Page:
Necrotising fasciitis is known to be difficult to diagnose in the early stages. At this point it appears to be similar to other much less severe skin infections, and can be missed until the appearance becomes more severe and more typical. Mostly it is suspected and diagnosed from the typical symptoms and appearance of the skin. It may be possible to feel a crackling under the skin due to gas in the tissues. X-rays or scans may be useful as they may show this gas within the tissues. A test called the 'finger test' may be done - a cut is made into the affected area and gently explored with a gloved finger. If there is necrotising fasciitis, the finger passes straight through destroyed tissue with no feeling of resistance as there would normally be. Blood tests and a biopsy can help in determining the germ or germs causing the infection so that treatment can be targeted accordingly. An operation may be needed to look at the tissues directly to make the definite diagnosis.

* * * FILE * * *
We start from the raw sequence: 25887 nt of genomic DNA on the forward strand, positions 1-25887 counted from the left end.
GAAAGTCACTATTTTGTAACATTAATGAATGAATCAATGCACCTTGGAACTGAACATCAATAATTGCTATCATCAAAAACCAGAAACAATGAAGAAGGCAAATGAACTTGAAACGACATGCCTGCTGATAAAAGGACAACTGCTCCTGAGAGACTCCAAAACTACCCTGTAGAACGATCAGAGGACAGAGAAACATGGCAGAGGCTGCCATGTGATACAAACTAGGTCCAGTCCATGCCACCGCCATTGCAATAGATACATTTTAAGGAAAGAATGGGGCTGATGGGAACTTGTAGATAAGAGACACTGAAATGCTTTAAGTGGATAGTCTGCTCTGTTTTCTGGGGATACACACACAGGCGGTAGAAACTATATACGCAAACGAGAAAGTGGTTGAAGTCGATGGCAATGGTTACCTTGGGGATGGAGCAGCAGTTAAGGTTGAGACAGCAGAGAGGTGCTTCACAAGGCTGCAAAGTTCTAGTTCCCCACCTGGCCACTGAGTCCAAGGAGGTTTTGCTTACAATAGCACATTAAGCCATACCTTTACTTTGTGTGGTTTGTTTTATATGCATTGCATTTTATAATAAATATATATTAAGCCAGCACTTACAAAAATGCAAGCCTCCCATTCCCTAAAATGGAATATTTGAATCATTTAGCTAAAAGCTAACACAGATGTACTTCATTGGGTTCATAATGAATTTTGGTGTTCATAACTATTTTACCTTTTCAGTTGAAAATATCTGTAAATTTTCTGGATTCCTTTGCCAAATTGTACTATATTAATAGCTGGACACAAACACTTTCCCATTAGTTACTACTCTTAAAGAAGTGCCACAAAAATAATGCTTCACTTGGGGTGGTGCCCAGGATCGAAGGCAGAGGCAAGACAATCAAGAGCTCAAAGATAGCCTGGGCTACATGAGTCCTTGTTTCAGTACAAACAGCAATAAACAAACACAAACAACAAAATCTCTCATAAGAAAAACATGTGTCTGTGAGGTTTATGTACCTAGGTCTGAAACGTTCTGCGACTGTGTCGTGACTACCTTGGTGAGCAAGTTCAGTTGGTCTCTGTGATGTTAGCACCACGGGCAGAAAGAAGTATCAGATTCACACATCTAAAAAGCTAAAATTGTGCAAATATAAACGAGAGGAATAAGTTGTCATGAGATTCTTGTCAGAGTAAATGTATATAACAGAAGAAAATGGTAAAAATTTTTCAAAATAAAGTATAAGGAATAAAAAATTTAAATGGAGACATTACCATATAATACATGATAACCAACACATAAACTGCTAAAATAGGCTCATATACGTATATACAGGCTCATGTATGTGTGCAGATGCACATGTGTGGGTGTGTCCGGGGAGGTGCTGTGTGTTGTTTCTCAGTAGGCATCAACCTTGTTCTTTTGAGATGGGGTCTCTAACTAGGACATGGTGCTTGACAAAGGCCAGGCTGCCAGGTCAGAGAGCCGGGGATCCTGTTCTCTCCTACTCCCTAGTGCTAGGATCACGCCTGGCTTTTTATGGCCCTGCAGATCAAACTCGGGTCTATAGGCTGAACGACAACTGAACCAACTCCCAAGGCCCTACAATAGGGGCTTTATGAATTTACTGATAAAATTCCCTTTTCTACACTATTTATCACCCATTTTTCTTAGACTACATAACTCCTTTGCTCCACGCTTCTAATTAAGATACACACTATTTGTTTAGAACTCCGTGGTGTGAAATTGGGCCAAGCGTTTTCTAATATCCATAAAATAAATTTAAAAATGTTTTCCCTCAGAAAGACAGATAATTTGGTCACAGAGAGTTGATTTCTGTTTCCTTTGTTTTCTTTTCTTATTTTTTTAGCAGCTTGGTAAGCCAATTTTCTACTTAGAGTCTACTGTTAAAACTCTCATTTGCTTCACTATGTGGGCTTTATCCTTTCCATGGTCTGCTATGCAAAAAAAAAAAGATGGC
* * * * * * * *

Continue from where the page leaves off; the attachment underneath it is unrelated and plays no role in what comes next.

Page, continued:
A person with necrotising fasciitis would be admitted to hospital urgently, often into intensive care. Treatment is with an operation, with antibiotics and intensive supportive treatment.

  • Surgery. Under general anaesthetic, the affected tissue is removed and the area cleaned. This may be have to be done on a number of occasions, followed by daily dressings. Often large areas of skin have to be treated in this way, which can leave huge gaps in the skin. Strong painkillers (such as opiates) and/or a sedative may be needed while the dressings are done as this can be very painful. Once the infection has been treated, in time the remaining open wounds may need skin grafts to help them close up. Sometimes amputation of an affected limb is needed to stop the spread of infection.
  • Antibiotics. High doses of IV antibiotics are used to try to halt the infection. Usually several antibiotics are given.